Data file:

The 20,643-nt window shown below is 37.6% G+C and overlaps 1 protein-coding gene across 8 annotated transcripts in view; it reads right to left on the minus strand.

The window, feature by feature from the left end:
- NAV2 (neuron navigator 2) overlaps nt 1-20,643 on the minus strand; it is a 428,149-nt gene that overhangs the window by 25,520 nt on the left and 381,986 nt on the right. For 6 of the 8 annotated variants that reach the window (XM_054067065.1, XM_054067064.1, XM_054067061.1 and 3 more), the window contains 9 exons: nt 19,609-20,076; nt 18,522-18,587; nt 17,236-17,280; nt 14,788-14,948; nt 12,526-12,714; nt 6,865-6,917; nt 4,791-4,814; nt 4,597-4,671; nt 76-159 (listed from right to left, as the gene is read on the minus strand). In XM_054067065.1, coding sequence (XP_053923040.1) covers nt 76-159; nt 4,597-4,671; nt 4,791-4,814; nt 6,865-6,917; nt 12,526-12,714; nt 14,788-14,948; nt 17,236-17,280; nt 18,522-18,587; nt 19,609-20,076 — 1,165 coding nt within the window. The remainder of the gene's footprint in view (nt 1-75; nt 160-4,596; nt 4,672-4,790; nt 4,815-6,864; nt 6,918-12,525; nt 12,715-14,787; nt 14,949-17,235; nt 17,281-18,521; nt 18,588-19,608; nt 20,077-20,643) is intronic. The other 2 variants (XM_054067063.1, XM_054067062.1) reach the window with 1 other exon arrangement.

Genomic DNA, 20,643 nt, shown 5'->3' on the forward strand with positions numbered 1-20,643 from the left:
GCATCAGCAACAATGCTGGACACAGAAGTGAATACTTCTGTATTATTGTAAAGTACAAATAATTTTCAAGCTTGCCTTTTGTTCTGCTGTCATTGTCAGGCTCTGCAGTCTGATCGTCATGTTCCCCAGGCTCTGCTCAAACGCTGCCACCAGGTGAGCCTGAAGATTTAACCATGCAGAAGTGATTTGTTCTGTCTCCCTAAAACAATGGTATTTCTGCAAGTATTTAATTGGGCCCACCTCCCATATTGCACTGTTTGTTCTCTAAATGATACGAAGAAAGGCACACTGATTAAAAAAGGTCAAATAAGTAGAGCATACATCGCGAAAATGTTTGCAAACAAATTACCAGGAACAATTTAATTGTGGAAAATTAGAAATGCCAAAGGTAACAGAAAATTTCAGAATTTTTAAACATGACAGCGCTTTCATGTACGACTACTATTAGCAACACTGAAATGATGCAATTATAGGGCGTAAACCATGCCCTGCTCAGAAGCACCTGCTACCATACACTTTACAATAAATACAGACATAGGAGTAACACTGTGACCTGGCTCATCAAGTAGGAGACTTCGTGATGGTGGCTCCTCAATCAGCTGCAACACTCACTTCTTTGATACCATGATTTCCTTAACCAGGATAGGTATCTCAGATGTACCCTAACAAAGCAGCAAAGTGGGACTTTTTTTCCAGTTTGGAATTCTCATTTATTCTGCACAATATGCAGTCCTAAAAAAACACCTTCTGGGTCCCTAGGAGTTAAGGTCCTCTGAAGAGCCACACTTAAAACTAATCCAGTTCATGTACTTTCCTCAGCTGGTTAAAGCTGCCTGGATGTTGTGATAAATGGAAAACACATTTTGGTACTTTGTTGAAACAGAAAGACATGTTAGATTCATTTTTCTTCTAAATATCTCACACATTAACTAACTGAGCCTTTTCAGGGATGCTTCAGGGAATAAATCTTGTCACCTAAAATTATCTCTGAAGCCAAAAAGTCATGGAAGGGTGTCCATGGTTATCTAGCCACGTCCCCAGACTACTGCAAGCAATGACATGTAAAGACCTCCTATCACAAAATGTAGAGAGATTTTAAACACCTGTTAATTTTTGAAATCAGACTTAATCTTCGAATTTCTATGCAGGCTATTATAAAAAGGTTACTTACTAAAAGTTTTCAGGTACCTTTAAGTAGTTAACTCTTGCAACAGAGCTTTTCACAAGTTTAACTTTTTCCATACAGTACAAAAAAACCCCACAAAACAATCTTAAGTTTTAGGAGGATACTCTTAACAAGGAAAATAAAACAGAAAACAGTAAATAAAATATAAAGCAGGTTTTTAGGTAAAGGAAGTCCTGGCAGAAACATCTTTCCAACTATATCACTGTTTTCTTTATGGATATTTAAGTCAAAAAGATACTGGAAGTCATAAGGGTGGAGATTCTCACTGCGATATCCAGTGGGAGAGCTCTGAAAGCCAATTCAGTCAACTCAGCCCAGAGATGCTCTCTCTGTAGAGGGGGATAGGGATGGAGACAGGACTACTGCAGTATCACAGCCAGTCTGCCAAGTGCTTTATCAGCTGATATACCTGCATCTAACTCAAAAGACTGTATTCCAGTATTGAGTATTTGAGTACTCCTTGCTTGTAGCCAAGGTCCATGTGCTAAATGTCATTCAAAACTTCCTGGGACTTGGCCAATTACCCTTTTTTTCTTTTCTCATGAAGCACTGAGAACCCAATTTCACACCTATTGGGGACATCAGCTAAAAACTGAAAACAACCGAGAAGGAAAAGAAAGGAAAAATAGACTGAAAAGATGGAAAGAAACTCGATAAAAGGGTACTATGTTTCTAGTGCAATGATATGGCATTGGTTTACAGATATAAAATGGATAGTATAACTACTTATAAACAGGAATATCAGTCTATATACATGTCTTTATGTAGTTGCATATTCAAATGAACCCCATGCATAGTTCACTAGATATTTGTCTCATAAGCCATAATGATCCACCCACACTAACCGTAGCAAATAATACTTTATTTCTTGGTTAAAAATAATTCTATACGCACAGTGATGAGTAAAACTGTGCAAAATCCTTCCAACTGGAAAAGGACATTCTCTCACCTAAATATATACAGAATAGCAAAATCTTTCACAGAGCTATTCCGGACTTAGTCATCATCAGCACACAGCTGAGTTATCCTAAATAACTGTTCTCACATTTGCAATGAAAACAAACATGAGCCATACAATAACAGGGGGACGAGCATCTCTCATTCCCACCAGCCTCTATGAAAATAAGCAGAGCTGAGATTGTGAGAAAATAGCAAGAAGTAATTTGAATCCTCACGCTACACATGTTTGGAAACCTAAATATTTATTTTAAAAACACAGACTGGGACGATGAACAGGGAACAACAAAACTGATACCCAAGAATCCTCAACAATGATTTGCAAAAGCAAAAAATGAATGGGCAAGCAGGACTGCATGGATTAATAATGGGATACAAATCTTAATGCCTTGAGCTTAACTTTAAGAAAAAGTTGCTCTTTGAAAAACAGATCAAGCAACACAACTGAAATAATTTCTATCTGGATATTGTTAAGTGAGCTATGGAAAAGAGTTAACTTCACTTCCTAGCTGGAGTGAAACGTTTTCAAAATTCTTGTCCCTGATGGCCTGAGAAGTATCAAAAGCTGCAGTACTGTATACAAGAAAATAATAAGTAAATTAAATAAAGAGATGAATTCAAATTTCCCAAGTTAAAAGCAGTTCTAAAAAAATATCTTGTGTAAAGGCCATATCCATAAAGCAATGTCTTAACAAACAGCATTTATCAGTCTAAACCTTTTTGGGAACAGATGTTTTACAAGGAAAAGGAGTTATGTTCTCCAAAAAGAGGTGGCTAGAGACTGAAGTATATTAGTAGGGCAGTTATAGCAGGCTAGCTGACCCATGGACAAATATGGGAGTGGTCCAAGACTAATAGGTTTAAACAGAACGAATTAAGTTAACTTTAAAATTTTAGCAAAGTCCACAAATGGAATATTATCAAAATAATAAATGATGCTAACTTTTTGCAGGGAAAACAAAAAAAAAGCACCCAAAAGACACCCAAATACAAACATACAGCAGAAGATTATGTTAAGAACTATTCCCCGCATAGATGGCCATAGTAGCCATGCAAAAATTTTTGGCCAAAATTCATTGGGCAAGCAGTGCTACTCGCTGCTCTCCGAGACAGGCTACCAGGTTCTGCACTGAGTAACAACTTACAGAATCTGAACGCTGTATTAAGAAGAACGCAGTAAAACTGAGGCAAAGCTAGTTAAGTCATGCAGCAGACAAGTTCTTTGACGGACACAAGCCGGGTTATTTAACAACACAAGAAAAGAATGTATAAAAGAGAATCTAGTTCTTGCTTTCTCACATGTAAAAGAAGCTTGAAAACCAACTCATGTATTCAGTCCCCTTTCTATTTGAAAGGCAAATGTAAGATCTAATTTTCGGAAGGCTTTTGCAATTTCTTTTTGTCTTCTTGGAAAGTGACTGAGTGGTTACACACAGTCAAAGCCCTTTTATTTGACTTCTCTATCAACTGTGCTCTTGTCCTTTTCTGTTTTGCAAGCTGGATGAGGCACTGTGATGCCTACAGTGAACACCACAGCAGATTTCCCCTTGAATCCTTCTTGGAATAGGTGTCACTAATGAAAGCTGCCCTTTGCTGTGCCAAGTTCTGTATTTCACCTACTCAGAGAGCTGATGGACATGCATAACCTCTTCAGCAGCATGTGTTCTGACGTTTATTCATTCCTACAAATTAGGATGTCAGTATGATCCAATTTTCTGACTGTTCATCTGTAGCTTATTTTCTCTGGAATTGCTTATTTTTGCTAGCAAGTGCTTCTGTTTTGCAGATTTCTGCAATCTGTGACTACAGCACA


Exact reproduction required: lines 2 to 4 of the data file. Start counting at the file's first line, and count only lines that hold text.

The window, feature by feature from the left end:
- NAV2 (neuron navigator 2) overlaps nt 1-20,643 on the minus strand; it is a 428,149-nt gene that overhangs the window by 25,520 nt on the left and 381,986 nt on the right. For 6 of the 8 annotated variants that reach the window (XM_054067065.1, XM_054067064.1, XM_054067061.1 and 3 more), the window contains 9 exons: nt 19,609-20,076; nt 18,522-18,587; nt 17,236-17,280; nt 14,788-14,948; nt 12,526-12,714; nt 6,865-6,917; nt 4,791-4,814; nt 4,597-4,671; nt 76-159 (listed from right to left, as the gene is read on the minus strand). In XM_054067065.1, coding sequence (XP_053923040.1) covers nt 76-159; nt 4,597-4,671; nt 4,791-4,814; nt 6,865-6,917; nt 12,526-12,714; nt 14,788-14,948; nt 17,236-17,280; nt 18,522-18,587; nt 19,609-20,076 — 1,165 coding nt within the window. The remainder of the gene's footprint in view (nt 1-75; nt 160-4,596; nt 4,672-4,790; nt 4,815-6,864; nt 6,918-12,525; nt 12,715-14,787; nt 14,949-17,235; nt 17,281-18,521; nt 18,588-19,608; nt 20,077-20,643) is intronic. The other 2 variants (XM_054067063.1, XM_054067062.1) reach the window with 1 other exon arrangement.

Genomic DNA, 20,643 nt, shown 5'->3' on the forward strand with positions numbered 1-20,643 from the left: